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There’s no mistaking Jerry Riopelle’s distinctive brand of hard driving roots rock. Riopelle’s music reflects a genuine lyrical honesty with heavy doses of rhythm and blues, rock and country, flavored with a unique mix of jazz and reggae sounds. Riopelle is an artist whose work, both in the studio and on stage, has refused to be categorized. His natural ability to draw from different contemporary styles while utilizing wide ranging instrumental ideas and rhythmic variations gives the Riopelle sound a very distinct character. 

Born in Detroit and raised in Tampa, Riopelle began his musical career in Los Angeles in the 1960s by learning the ropes of independent record production. After playing drums for the Hollywood Argyles he signed as a staff writer for Screen Gems. Upon hearing a single Jerry had written and produced for Clydie King entitled "The Thrill is Gone," Phil Spector hired him as a staff writer and producer for Philles/Phi-Dan Record labels. 

In 1965 Jerry produced a Billboard hot 100 hit, "Home of the Brave" recorded by Bonnie & The Treasures. Two independently-produced top 40 hit singles for recording artists April Stevens & Nino Tempo and The Parade (of which he was a writer and founding member), landed Riopelle a job as producer at A&M Records as well as a staff writer slot at Irving Music. During that time he wrote and produced for The We Five, Brewer & Shipley, The Parade, Shango, and many others. His songs have been covered by numerous artists including Herb Alpert, Joan Baez, Leon Russell, Kenny Loggins, Rita Coolidge and Meat Loaf. During his years in Hollywood, Jerry also wrote many songs and musical pieces for films and television. 

The trademark Riopelle sound caught the ear of radio programmers and their listeners in the Southwestern states in the early 70s, when Jerry released his first, self-titled album for Capitol Records. Arizona caught on quickly to this L.A. singer/songwriter's talent, and in 1974 following the release of Jerry’s third album "Saving Grace", Riopelle performed as the support act for Dr. John at the legendary Celebrity Theatre on New Year’s Eve. That, coupled with the heavy radio airplay of Riopelle’s hits including "Walkin’ on Water", "Blues on my Table", "Red Ball Texas Flyer", and "Naomi’s Song", ensured that would be the last time Riopelle would be the opening act for anyone again in Arizona, and that his headlining, high energy shows were always a guaranteed sell out. Riopelle’s southwestern success soon reached out to other pockets of the country as well as Europe. Following 1974’s show, a Jerry Riopelle New Year's Eve concert became a legendary staple in the state of Arizona.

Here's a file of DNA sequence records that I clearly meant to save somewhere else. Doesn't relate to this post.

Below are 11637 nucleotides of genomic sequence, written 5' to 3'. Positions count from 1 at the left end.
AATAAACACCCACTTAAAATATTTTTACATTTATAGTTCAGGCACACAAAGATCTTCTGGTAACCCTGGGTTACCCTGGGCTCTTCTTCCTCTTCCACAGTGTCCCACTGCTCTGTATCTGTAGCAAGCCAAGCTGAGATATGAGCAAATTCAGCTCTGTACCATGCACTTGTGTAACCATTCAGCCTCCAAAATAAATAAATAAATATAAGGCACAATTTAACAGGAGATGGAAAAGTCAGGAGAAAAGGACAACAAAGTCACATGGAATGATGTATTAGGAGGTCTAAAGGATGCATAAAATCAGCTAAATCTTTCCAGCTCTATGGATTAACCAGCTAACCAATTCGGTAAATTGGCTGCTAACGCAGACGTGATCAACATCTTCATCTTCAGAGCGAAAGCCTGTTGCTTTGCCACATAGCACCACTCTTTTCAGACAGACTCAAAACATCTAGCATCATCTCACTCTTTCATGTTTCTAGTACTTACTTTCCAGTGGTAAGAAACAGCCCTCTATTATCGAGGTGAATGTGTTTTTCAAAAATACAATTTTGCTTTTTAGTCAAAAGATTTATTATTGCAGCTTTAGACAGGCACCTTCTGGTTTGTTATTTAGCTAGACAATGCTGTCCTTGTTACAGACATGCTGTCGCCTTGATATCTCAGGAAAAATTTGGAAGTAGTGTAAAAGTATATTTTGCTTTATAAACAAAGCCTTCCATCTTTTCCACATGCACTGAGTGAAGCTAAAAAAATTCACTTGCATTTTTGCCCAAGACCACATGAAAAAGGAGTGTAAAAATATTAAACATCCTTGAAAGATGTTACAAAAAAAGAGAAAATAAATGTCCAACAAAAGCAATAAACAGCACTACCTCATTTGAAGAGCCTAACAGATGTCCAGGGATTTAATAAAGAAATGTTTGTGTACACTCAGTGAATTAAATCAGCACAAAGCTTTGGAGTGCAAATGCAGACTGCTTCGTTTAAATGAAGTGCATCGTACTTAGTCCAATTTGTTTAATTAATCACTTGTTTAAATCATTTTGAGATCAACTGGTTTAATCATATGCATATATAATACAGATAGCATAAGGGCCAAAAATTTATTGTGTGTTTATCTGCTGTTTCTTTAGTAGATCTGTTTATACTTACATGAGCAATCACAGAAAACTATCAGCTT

From 1974, through his last several years of semi-retirement, and up until his untimely passing in December 2018, Jerry maintained and still maintains an extraordinary loyal following.

In 2005, Phoenix mayor, Phil Gordon, proclaimed Dec. 31st ‘Jerry Riopelle Day’ in Phoenix. 

In 2007, Jerry was inducted into the Arizona Music and Entertainment Hall of Fame. 

Jerry invented and received patents for Beamz®, a revolutionary musical device, for which he was awarded the 2003 Innovator of the Year award at the Arizona Technology Expo and since then, Beamz® has gained national recognition and has won many awards and accolades for its benefits in recreational music and occupational therapy. 


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